CLEVELAND -- Rick Porcello will be the first to tell you that he doesn't possess a 96 mph fastball, or a curveball that can make even the best hitters buckle their knees.
His changeup doesn't make hitters look foolish, the way Pedro Martinez's did, and his slider is no match for, say, Andrew Miller's. But somehow, Porcello stands as the embodiment of the old axiom about the sum being greater than the parts.
Somehow, the guy with the slightly-above-average stuff is performing way above average. Good enough to be considered the front-runner for the American League Cy Young Award, and good enough to be given the ball for Game 1 of the Division Series against the Cleveland Indians.
He may not profile as the prototypical No. 1 starter. But in 2016, he's sure pitched like one.
That appellation seems stranger still when you consider Porcello's first season in Boston, when he underachieved and became the object of ridicule after signing a four-year, $82.5 million extension.
He finished 2015 with an ERA barely under 5.00 and the deal looked like an albatross. Some 18 months later, it seems -- at the very least -- entirely appropriate.
So, on the eve of Porcello taking the ball in Game 1, how did he get from there to here?
"There wasn't anything in particular that clicked for me,'' he maintained. "I think I was able to build some momentum this year, really. And that's gaining confidence and starting to see some of my game plans that I've been putting together and seeing some of the different things that I've been doing, work. And I kind of got to a point where it's just continuing to do that.''
Porcello is a stickler for preparation. He carefully studies hitters' tendencies and then plots to exploit weaknesses. He's been a devout student of the data offered by director of pitching analysis and development, Brian Bannister, searching for every edge.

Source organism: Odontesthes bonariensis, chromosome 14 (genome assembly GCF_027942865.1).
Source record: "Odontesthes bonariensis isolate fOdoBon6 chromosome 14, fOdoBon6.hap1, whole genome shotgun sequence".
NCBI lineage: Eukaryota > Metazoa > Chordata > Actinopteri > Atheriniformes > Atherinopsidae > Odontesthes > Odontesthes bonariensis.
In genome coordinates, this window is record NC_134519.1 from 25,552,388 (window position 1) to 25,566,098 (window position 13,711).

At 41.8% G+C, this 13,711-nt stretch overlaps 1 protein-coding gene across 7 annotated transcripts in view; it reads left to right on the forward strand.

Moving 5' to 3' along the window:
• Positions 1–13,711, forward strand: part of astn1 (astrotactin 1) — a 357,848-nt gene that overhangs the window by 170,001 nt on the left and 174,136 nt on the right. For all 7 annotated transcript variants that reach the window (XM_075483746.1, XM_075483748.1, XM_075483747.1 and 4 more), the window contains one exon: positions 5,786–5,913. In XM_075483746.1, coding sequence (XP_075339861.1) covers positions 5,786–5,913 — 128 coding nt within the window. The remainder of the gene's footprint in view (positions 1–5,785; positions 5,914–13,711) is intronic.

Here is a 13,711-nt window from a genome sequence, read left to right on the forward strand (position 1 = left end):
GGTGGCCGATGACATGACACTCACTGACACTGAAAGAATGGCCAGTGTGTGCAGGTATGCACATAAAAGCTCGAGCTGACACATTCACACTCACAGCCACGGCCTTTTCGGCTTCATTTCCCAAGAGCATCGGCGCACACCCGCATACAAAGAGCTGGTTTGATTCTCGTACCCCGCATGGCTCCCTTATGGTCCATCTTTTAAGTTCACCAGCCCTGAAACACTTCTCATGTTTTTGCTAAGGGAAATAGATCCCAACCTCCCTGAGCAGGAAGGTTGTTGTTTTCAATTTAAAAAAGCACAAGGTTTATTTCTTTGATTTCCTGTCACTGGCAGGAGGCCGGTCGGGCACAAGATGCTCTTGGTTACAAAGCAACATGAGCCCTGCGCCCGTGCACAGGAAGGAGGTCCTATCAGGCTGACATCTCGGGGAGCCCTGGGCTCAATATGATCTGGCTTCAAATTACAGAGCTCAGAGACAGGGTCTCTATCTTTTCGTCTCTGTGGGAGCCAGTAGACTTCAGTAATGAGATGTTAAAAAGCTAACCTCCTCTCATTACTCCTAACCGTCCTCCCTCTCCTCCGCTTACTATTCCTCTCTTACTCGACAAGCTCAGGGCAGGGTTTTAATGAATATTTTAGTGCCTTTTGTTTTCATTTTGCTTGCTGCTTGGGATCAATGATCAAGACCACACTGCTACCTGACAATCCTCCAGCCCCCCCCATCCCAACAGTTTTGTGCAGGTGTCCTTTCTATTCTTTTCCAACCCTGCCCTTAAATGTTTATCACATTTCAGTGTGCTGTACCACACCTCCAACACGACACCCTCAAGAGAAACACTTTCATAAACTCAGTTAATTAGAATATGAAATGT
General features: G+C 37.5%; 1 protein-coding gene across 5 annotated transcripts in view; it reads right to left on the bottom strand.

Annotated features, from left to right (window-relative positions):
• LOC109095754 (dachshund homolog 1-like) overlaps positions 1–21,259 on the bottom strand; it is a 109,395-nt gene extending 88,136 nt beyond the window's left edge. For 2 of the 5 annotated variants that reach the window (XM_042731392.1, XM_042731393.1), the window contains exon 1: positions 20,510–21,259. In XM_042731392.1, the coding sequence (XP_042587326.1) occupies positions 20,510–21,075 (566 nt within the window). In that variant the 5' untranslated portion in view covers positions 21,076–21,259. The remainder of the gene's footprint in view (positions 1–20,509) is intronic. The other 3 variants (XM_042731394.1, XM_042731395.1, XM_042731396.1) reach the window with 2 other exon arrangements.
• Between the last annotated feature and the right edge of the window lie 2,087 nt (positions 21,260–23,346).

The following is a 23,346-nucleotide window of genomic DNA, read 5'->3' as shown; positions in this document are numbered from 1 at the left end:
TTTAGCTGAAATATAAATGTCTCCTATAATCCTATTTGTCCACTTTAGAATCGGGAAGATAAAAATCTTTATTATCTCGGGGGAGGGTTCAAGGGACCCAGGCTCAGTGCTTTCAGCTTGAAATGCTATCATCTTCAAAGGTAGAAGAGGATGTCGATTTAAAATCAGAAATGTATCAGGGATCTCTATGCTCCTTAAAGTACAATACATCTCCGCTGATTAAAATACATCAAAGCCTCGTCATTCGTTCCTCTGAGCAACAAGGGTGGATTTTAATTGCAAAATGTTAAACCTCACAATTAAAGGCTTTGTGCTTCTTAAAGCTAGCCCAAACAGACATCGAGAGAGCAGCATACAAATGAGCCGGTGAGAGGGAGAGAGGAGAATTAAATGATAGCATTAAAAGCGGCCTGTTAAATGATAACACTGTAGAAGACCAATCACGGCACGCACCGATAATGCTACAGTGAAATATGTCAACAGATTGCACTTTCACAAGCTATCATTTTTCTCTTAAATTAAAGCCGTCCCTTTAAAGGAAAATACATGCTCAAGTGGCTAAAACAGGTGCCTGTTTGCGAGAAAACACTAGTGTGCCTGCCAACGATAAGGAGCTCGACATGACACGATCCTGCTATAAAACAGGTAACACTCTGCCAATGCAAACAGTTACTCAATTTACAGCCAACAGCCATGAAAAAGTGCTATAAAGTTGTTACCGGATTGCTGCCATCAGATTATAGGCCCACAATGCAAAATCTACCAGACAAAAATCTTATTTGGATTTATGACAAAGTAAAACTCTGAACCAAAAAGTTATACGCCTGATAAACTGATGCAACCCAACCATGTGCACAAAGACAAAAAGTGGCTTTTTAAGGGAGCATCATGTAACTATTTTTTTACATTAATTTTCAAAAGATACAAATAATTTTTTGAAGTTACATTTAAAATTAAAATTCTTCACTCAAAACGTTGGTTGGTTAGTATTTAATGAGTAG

"Maintaining that level of consistency has been the most important thing for me,'' said Porcello.
That, along with a game plan and a strong work ethic, have given Porcello more than enough tools. He led the majors in wins (22) and through impeccable control, the best strikeout-to-walk ratio.
He was fourth in innings pitched, fifth in ERA and second in WHIP.
He will not make it easy for you. He won't issue many walks and he's not prone to giving up a lot of extra-base hits.
At times during the season, Porcello has flashed his competitive streak. When he suspected that Chase Headley was peaking back at the catcher to see where the Red Sox were setting up to pitch him, Porcello gave Headley an earful after they crossed paths near the third base bag.
Just last month, he grew agitated when Manny Machado suggested Porcello had hit him on purpose -- a silly charge, since Porcello was pitching a perfect game at the time, and A.L. home run leader Mark Trumbo was waiting on deck.
In the clubhouse, he has asserted himself more fully, with the benefit of a successful season under his belt.
Now that he's stepping onto the mound for his first ever Game 1 start in the post-season, he's not about to change a thing.
"You boil it down to getting into your routine and keeping everything the same mentally in your approach,'' he said, "and not trying to do anything more, now that the national spotlight is on you. Just go out there and play your game. It's the same game. And just see where you end up.''